Hyperactive Agency Detection Devices and Horny Antelopes

In 1993, the anthropologist Stewart Guthrie published his seminal book Faces in the Clouds: A New Theory of Religion.  One of Guthrie’s primary points was that humans have an innate tendency to perceive intentional agents in the environment, even when there are no agents.  A rustling of leaves, shadows in the forest, movement of clouds, noises over the hill, and many other natural — but non-agentive — occurrences could trigger this perception.

Guthrie hypothesized that these automatic and involuntary perceptions were adaptive in the ancestral evolutionary environment, given that the failure to perceive dangerous agents such as lions, hyenas, and hominids could often be fatal.  It was advantageous to overattribute agency because the cost of a false positive (being spooked) was less than that of failing to perceive an actual positive (being killed).

Since 1993 several scientists have picked up on Guthrie’s argument, and major theorists of religion — including Scott Atran, Pascal Boyer, Ara Norenzayan, and Justin Barrett — have extended Guthrie’s thinking.  These researchers contend that this agency detection device or module is overly sensitive, hyper-active, and has a hair trigger.  It therefore generates perceptions of agents that are non-existent and attributes agency to things that lack it.  From this, humans have developed the concept of spirits and belief in gods.  Research beginning the mid-1940s and which continues to this day confirms these ideas.

While there is little doubt that agency detection and attribution plays an important role in supernatural thinking, this brain-based and behaviorally-evident “device” or “module” is not by itself responsible for the nearly universal belief in spirits.  In a paper he delivered at an “Origins of Religion” conference in 2006, Anders Lisdorf asked “what is the hyper-active agency detection device” (the “HADD”) and “isn’t it a bit much to ask of one cognitive function to be the origin of religious belief?”

As for this latter question, the answer is yes — it is a bit much to ask of this single function.  There are several other aspects of cognitive function (including theory of mind, casual attribution, pattern imposition, and conscious fluctuations), which when combined with HADD, give rise to the belief in spirits.  If HADD — by itself — were sufficient to give rise to belief in spirits, then we might expect many animals to believe in non-existent spirits.  Most prey animals also over-perceive and over-attribute agency.  Because their survival is at stake, they have good reasons for doing so.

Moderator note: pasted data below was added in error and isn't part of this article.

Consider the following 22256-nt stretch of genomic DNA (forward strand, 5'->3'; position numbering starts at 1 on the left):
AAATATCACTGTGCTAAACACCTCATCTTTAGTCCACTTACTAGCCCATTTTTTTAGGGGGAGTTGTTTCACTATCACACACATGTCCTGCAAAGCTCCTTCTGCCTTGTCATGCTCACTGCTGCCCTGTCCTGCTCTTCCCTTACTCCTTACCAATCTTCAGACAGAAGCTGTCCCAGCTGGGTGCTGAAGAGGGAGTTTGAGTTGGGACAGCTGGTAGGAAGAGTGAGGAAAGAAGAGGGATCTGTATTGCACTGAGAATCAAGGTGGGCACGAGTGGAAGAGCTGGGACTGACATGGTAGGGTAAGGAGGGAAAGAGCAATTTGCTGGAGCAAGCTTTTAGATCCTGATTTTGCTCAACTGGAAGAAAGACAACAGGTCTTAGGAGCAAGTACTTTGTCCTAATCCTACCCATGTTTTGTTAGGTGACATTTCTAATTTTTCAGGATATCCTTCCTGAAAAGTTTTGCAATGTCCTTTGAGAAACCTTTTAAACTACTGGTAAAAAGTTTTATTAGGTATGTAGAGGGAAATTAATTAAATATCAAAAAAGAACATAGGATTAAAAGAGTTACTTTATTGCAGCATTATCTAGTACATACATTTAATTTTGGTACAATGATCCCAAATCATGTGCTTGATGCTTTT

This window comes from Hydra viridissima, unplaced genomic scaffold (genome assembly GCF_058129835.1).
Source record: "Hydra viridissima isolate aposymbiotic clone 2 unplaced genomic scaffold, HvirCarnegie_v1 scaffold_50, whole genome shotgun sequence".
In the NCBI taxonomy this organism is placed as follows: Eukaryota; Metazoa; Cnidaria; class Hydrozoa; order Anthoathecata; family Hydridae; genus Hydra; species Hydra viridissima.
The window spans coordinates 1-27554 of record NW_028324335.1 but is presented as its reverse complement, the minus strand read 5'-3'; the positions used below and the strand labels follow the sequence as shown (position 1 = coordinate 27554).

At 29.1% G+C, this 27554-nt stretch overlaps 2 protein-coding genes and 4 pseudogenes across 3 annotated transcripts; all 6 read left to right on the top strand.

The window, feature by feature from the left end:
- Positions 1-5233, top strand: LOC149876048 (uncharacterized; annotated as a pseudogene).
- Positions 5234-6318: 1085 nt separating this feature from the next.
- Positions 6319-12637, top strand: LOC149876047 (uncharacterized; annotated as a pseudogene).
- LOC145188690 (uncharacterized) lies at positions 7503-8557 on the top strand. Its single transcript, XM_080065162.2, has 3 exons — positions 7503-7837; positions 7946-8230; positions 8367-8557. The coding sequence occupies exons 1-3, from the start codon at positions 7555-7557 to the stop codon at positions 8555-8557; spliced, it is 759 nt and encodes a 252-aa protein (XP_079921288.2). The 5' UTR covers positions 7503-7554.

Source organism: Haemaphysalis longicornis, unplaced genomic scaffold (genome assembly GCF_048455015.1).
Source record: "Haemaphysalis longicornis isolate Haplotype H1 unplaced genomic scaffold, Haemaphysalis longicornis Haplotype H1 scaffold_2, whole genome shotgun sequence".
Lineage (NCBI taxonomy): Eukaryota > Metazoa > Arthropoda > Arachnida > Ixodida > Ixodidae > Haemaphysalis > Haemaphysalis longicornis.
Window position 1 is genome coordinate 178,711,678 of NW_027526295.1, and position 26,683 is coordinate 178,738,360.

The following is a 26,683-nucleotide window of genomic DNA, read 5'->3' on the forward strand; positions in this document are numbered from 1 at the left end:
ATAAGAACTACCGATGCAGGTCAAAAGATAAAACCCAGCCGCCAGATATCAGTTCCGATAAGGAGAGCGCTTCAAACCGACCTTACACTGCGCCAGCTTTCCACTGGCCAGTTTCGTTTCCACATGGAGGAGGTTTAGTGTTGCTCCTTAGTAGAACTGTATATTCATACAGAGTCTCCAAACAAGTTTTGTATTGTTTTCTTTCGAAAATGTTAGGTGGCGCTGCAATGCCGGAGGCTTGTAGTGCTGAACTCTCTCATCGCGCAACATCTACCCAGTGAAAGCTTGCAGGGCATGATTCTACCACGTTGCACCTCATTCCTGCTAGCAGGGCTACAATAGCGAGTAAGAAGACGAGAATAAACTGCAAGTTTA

I was reminded of these things when reading Sindya Bhanoo’s article in the NYT Science section: “Male Antelopes Scare Partners Into Sex.”  The described behavior is remarkable on several levels:

During mating season, a male topi antelope will try to keep females in heat from leaving his territory by pretending that a predator might be in the area, according to a study that will appear in the July issue of The American Naturalist.

When a female appears to be leaving, the male will run in front of her, freeze in place, stare in the direction that she is going and snort loudly. Typically, that snort means that a predatory lion or cheetah was spotted, but in this case the male is faking it.

“He doesn’t look at the female. He takes a rigid stance exactly as if there were a predator there,” said Jakob Bro-Jorgensen, a research fellow at the University of Liverpool who led the study.

Hearing the snort, the female antelope generally retreats back into the male’s territory, where he will attempt to mate with her right away. Females mate with many males each season, and it would seem that they might catch on after a while. But getting fooled does not have much of a downside, while ignoring what might be a real warning could be deadly.

Clearly humans are not the only mammals who have hyperactive agency detection devices which operate in accord with a cost-benefit calculus, or who deceive others in order to manipulate and get what we want.

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